2008 North West Regional Championship - Retrospective: First Section


It was a question of experience in the First Section as Colin Cranson used 30 years or more to get Roberts Bakery to the finals as champion.

Robert Bakery
Robert Bakery celebrate their win

To say this was an interesting, enjoyable, but at times, frustrating contest, would be an understatement.

First of all congratulations to the winners, Roberts Bakery and Colin Cranson who has been conducting the band now for well over 30 years, and to the other qualifier Blackburn & Darwen and Nick Sheppard (who hasn’t, but who has done a great job), both of whom gave very good accounts of the music.

Commiserations though to VBS Poynton and Alan Lawton (also a long term appointment), who for us was a clear winner, with the two official qualifiers a close podium finish behind. But as they say in Yorkshire, our views count for now’t as we were not in the box - but we will give them anyway!

Musical harbour 

Overall at this contest, many of the bands never got out of the musical harbour that saw ‘James Cook – Circumnavigator’ dry docked before a note was blown. For some when they did, their navigation skills were all at sea - a bit like coming out of Fleetwood Harbour and ending in Preston Docks!

Unfortunately, that was because the direction from many of the MDs left a lot to be desired - it certainly left us asking if some really knew who and what Gilbert Vinter’s music was all about. There is no doubt that for at least five or six bands the piece was too difficult (although we are sure they have not been alone in that around the country).

The conductor can only direct what he has in front of him of course, but just beating time can never be enough. – and there quite a few here who were beating away with little connection to what was being actually played. However, the top four conductors certainly did know what they were doing (as well as one which was placed last)  – but more of that later.

had the honour of smashing the proverbial bottle of champers on the hull of the good ship ‘Endeavour’ and after a fair opening it just lacked for dramatic atmosphere.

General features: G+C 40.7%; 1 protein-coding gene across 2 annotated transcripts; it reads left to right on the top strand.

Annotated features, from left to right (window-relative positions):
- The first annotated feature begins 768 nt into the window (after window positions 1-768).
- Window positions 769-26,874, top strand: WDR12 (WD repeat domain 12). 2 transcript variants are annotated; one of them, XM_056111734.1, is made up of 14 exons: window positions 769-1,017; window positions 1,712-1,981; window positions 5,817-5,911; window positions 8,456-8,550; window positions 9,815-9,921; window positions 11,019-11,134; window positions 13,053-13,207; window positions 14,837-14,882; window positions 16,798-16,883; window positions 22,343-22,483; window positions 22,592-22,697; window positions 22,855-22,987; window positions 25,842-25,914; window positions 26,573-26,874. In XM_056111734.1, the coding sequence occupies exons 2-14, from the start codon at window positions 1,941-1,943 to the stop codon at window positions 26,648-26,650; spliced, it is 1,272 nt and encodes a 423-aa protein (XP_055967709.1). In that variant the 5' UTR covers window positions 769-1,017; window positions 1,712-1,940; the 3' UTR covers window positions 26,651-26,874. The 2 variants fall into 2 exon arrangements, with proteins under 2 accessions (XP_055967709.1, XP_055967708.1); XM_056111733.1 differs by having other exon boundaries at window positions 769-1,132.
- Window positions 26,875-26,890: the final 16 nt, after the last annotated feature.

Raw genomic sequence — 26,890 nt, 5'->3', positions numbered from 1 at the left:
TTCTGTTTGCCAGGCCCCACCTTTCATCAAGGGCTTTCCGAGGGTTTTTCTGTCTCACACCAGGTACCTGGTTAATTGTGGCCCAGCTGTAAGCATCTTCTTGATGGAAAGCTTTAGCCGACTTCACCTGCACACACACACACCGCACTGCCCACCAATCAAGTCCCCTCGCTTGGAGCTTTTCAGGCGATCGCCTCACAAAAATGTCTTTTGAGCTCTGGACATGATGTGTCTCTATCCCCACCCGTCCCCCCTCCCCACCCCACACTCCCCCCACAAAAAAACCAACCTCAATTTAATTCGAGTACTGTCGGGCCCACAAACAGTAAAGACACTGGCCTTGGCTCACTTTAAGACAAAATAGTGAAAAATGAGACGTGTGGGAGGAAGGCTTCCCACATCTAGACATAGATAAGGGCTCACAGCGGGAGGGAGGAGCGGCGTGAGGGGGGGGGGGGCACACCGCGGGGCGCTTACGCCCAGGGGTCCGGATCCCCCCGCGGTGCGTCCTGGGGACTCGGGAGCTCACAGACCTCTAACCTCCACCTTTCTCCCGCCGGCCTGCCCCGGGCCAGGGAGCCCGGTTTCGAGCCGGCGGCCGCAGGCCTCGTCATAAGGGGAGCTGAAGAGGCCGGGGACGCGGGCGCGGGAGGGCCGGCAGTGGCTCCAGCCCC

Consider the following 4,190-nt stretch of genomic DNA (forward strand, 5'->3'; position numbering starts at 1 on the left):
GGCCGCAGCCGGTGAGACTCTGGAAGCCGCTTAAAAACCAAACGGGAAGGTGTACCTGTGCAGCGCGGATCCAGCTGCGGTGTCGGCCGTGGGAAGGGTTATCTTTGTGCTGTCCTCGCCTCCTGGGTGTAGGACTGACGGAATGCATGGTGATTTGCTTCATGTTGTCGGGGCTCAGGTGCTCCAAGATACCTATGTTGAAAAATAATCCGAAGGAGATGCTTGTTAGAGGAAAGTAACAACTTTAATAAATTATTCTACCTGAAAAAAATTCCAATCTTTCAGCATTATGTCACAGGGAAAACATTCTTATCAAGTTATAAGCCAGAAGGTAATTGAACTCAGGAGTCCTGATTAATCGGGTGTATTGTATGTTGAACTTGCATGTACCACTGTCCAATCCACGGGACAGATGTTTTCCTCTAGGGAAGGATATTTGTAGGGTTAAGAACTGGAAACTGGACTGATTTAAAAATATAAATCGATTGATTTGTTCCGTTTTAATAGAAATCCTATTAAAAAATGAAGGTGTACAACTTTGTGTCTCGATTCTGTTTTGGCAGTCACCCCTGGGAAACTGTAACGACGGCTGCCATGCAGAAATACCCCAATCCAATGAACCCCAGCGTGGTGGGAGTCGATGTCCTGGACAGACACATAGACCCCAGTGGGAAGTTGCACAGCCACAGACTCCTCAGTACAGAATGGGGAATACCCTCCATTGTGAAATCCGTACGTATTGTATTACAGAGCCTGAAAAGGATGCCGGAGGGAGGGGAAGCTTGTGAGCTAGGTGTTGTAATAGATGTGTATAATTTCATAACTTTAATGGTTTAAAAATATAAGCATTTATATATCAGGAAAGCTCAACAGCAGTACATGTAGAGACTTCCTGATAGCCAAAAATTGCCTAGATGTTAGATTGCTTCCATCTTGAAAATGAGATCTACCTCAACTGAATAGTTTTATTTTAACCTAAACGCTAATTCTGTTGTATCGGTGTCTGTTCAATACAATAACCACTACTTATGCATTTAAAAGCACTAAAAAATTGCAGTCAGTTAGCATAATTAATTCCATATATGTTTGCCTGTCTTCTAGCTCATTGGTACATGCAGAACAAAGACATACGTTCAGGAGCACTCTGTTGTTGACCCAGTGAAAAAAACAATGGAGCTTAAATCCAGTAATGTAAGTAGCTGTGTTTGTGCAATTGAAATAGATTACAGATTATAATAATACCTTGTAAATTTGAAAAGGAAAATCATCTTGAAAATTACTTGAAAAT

Like a lot more of performances that followed, the section that portrayed the death of Captain Cook had no real dramatic feeling whatsoever; indeed for some bands it sounded more like he had been neatly resurrected with a quick medicinal rum tot. For Longridge it was just that and they eventually had to be content with a fairly solid but unexceptional 8th place.
Silk Brass Astrazeneca followed with a performance that got progressively ragged, with the tempos in need of being pulled back. There was some nice cornet and soprano playing evident, but the clarity in the ensemble was missing and 10th place was a fair result.

Ashton Under-Lyne meanwhile delivered a decent account with specific attention to detail and which started off with real intent. However, it became tentative as it progressed and needed some wind in its sails to close, but 4th place was a deserved result.
Good moments

Mossley also had some good moments, but some mis-pitching in just about every department spoiled a well thought out portrait. They did have a fine solo cornet but like so many other performances it lacked the rhythmic drive to make an impression and 7th place was about right.
Blackpool Brass simply never got to terms with the music and it was a struggle throughout. It was never going to force itself any higher up the prize table, but they will be better for the experience and 11th place was an accurate result too.